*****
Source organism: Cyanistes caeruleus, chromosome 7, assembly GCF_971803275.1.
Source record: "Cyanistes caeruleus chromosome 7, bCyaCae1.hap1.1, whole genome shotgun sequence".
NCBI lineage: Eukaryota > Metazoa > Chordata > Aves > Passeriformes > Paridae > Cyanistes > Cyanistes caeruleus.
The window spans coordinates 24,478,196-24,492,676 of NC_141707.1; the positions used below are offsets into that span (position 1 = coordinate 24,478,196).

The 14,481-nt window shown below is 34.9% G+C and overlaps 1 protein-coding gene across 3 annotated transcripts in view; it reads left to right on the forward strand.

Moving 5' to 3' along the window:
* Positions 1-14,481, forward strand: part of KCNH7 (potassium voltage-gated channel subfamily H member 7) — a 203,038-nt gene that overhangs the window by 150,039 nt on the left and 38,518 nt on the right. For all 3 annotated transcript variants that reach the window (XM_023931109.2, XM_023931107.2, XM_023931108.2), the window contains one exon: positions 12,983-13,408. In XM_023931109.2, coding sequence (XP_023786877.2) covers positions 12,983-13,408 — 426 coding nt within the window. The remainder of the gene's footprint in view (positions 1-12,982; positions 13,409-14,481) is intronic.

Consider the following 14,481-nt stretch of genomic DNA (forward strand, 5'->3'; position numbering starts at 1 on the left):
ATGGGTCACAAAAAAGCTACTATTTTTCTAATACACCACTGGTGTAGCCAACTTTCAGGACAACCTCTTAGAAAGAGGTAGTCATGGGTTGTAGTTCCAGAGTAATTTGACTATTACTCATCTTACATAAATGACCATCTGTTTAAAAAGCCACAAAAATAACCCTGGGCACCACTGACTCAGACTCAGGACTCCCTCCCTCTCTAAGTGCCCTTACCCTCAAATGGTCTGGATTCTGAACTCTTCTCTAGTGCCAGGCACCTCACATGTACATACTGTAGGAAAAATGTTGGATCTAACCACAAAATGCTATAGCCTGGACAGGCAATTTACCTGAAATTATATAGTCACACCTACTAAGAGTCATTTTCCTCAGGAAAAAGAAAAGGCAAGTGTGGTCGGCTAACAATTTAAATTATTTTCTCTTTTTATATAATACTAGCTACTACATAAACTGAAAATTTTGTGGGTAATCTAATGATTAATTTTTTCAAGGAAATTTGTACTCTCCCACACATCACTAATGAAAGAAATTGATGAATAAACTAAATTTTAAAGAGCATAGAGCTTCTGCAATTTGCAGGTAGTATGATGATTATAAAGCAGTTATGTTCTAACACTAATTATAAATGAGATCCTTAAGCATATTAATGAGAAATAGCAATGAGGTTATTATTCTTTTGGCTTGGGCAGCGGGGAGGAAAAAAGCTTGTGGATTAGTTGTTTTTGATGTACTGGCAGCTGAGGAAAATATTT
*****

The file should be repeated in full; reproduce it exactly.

Source organism: Cyanistes caeruleus, chromosome 7, assembly GCF_971803275.1.
Source record: "Cyanistes caeruleus chromosome 7, bCyaCae1.hap1.1, whole genome shotgun sequence".
NCBI lineage: Eukaryota > Metazoa > Chordata > Aves > Passeriformes > Paridae > Cyanistes > Cyanistes caeruleus.
The window spans coordinates 24,478,196-24,492,676 of NC_141707.1; the positions used below are offsets into that span (position 1 = coordinate 24,478,196).

The 14,481-nt window shown below is 34.9% G+C and overlaps 1 protein-coding gene across 3 annotated transcripts in view; it reads left to right on the forward strand.

Moving 5' to 3' along the window:
* Positions 1-14,481, forward strand: part of KCNH7 (potassium voltage-gated channel subfamily H member 7) — a 203,038-nt gene that overhangs the window by 150,039 nt on the left and 38,518 nt on the right. For all 3 annotated transcript variants that reach the window (XM_023931109.2, XM_023931107.2, XM_023931108.2), the window contains one exon: positions 12,983-13,408. In XM_023931109.2, coding sequence (XP_023786877.2) covers positions 12,983-13,408 — 426 coding nt within the window. The remainder of the gene's footprint in view (positions 1-12,982; positions 13,409-14,481) is intronic.

Consider the following 14,481-nt stretch of genomic DNA (forward strand, 5'->3'; position numbering starts at 1 on the left):
ATGGGTCACAAAAAAGCTACTATTTTTCTAATACACCACTGGTGTAGCCAACTTTCAGGACAACCTCTTAGAAAGAGGTAGTCATGGGTTGTAGTTCCAGAGTAATTTGACTATTACTCATCTTACATAAATGACCATCTGTTTAAAAAGCCACAAAAATAACCCTGGGCACCACTGACTCAGACTCAGGACTCCCTCCCTCTCTAAGTGCCCTTACCCTCAAATGGTCTGGATTCTGAACTCTTCTCTAGTGCCAGGCACCTCACATGTACATACTGTAGGAAAAATGTTGGATCTAACCACAAAATGCTATAGCCTGGACAGGCAATTTACCTGAAATTATATAGTCACACCTACTAAGAGTCATTTTCCTCAGGAAAAAGAAAAGGCAAGTGTGGTCGGCTAACAATTTAAATTATTTTCTCTTTTTATATAATACTAGCTACTACATAAACTGAAAATTTTGTGGGTAATCTAATGATTAATTTTTTCAAGGAAATTTGTACTCTCCCACACATCACTAATGAAAGAAATTGATGAATAAACTAAATTTTAAAGAGCATAGAGCTTCTGCAATTTGCAGGTAGTATGATGATTATAAAGCAGTTATGTTCTAACACTAATTATAAATGAGATCCTTAAGCATATTAATGAGAAATAGCAATGAGGTTATTATTCTTTTGGCTTGGGCAGCGGGGAGGAAAAAAGCTTGTGGATTAGTTGTTTTTGATGTACTGGCAGCTGAGGAAAATATTT